Spend a week in Southeast Asia’s most fascinating country


Laos may be a landlocked country without a tropical coastline, but it makes up for it with stunning mountain scenery, lush rice fields and the mighty Mekong River flowing through its territory. It remains wild and largely untouched, offering a fascinating array of cultural attractions, outdoor experiences and timeless charm.

Luang Prabang

Luang Prabang’s mix of Buddhist temples, colonial architecture and jungle fauna is one of Southeast Asia’s overlooked gems. First inscribed on the UNESCO World Heritage List in 1995, its heritage has been preserved in time and its traditions still have an enduring appeal. Every morning around 6am, it is still common for locals to give monks alms: sticky rice, biscuits or biscuits are given as an act of charity to monks who depend on these expressions of kindness.


Orange Robe Tours, one of the many social enterprises in town, hires ex-novice novices and monks to lead tours of Luang Prabang. These cultural immersion experiences provide a unique insight into the life of a Buddhist monk and facilitate the transition from temple life to lay life.

The Traditional Arts and Ethnology Center (TAEC) is another entity that helps preserve and share Laotian traditions with the public. Through its museum exhibitions, educational activities and livelihood development programmes, TAEC introduces visitors to Laos’ major ethnic groups and empowers local communities to actively steward their own cultural heritage.


The center currently supports more than 600 craft producers of more than 20 different ethnicities, showcasing their elaborate textiles, jewelry and musical instruments. TAEC’s boutique also sells a range of gifts and accessories, with 50% of proceeds going back to the artisans.

Cultural heritage is a recurring theme in Luang Prabang, and over the past few years, a number of new boutique hotels have taken over the historic buildings of the ancient city. Avani+ Luang Prabang is located in the heart of the city, just a stone’s throw away from the bustling night market and Phousi Hill.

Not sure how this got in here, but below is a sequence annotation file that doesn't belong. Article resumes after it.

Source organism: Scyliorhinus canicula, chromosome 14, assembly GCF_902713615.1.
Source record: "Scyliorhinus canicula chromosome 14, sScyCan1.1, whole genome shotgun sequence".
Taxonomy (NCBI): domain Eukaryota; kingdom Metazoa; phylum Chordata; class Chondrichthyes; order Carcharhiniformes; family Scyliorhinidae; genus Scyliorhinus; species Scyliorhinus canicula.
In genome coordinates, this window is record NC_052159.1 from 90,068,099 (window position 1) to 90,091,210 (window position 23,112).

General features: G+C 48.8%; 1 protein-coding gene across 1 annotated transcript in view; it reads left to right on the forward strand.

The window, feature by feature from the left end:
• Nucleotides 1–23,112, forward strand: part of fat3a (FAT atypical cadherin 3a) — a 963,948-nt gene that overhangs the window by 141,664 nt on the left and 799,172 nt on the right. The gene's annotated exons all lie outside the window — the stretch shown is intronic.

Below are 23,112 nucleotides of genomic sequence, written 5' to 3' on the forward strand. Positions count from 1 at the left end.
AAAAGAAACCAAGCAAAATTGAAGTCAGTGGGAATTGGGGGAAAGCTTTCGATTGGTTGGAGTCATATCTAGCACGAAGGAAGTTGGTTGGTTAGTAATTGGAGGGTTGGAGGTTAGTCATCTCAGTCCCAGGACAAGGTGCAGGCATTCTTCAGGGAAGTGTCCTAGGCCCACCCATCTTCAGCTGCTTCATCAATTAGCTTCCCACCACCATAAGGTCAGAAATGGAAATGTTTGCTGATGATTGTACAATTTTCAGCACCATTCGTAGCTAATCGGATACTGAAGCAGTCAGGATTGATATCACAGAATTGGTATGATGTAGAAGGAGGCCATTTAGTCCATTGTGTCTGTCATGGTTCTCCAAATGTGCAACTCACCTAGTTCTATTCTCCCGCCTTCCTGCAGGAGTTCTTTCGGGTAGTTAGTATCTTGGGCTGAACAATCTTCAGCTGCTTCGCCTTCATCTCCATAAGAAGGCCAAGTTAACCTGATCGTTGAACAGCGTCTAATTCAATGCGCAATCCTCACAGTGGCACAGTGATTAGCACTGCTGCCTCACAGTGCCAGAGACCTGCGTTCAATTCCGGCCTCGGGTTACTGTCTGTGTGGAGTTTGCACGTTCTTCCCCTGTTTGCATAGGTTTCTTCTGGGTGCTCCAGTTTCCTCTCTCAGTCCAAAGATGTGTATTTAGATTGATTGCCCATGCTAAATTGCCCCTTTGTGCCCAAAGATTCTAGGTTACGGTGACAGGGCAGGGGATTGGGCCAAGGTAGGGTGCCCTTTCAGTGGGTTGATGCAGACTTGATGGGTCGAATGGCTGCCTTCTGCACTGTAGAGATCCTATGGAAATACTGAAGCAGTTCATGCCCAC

Housed in a French colonial building dating back to 1914, this modern hotel features local architecture combined with modern elements such as bright teak and stylish furniture. This is an intimate hotel spread over two floors with 53 rooms with private balconies and a central courtyard with a striking swimming pool.

The bright and cheerful Main Street Bar and Grill overlooks the town’s main thoroughfare and offers all-day dining. Sample Lao classics such as turmeric tilapia in banana leaves or duck curry with local vegetables and lychees. The town and hotel can also arrange a number of experiences for guests, including day trips through its partner Mekong Kingdom.


Take a longboat to explore the emerald-colored Kuan Si Waterfall, or sail to the Buddha statue-filled Bai Ou Cave. Laos Buffalo Dairy, a sustainable farm that aims to improve the welfare and nutrition of the rural population of Luang Prabang, is the perfect place to stop for a scoop of ice cream to cool off after a day of adventure.

Vang Vieng

The new Laos-China Railway makes traveling across Laos much faster than before. In just one hour, you can start from Luang Prabang and reach the mountain city of Vang Vieng. Surrounded by limestone mountains, stalactite-lined caves and sparkling lagoons, the town has an otherworldly feel and offers plenty of outdoor activities: hiking, kayaking and zip lining are just a few .